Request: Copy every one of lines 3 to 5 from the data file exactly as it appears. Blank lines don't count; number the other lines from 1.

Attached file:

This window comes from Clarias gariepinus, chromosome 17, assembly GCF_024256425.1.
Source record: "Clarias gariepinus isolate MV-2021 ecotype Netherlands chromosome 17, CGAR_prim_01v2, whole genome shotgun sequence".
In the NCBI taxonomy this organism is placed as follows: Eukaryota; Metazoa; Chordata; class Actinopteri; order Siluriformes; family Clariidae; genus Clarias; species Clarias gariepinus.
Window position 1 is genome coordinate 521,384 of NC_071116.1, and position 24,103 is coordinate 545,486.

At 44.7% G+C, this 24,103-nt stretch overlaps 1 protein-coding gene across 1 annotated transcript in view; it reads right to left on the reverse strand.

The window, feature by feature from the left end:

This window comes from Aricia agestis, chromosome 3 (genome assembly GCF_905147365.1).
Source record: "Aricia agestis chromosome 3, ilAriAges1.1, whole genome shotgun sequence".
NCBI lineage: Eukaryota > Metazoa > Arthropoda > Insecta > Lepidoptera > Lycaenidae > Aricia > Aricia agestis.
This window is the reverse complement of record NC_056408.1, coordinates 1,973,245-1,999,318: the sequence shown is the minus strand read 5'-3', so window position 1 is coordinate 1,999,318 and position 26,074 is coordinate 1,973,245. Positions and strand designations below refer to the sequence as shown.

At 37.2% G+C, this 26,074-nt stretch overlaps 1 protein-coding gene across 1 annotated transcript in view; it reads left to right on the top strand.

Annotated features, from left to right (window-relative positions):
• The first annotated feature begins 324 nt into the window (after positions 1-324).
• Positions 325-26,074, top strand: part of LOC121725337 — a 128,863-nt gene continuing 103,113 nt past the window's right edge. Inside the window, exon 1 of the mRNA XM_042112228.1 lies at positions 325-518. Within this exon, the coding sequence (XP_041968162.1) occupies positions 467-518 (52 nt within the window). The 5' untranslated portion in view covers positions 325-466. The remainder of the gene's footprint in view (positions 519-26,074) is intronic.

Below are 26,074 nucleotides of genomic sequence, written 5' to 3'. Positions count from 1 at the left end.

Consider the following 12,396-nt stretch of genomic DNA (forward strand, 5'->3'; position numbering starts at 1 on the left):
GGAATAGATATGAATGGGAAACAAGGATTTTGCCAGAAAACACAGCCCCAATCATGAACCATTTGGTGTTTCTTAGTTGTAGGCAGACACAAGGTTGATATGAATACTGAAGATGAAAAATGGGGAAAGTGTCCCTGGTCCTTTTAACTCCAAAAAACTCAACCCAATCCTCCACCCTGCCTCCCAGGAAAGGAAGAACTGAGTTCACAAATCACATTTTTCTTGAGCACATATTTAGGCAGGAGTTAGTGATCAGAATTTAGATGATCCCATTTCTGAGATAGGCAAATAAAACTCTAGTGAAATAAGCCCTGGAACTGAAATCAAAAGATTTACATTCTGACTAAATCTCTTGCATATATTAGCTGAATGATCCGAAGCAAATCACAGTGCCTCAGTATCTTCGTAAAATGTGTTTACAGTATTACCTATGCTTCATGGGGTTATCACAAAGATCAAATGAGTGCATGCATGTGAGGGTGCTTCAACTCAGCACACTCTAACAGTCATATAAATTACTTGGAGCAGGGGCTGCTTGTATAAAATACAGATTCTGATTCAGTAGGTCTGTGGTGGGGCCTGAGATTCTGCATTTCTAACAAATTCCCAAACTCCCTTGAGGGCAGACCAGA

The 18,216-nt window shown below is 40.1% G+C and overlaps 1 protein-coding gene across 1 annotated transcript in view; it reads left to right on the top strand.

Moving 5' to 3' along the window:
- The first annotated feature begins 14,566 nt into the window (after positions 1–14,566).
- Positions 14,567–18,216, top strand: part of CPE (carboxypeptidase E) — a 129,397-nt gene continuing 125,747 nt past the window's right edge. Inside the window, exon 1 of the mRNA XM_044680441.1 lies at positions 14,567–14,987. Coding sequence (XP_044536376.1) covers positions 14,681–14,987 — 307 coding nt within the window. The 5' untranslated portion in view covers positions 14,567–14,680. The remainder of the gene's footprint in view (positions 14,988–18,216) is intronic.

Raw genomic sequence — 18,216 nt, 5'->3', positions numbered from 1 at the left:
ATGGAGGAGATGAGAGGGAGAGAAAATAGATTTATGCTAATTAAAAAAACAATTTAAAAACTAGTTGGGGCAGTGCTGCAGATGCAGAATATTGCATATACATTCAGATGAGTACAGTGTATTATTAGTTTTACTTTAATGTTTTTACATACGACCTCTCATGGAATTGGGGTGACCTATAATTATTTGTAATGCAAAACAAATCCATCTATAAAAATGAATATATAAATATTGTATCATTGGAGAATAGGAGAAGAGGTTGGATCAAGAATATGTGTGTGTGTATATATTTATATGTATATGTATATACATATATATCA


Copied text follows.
In the NCBI taxonomy this organism is placed as follows: Eukaryota; Metazoa; Chordata; class Actinopteri; order Siluriformes; family Clariidae; genus Clarias; species Clarias gariepinus.
Window position 1 is genome coordinate 521,384 of NC_071116.1, and position 24,103 is coordinate 545,486.

At 44.7% G+C, this 24,103-nt stretch overlaps 1 protein-coding gene across 1 annotated transcript in view; it reads right to left on the reverse strand.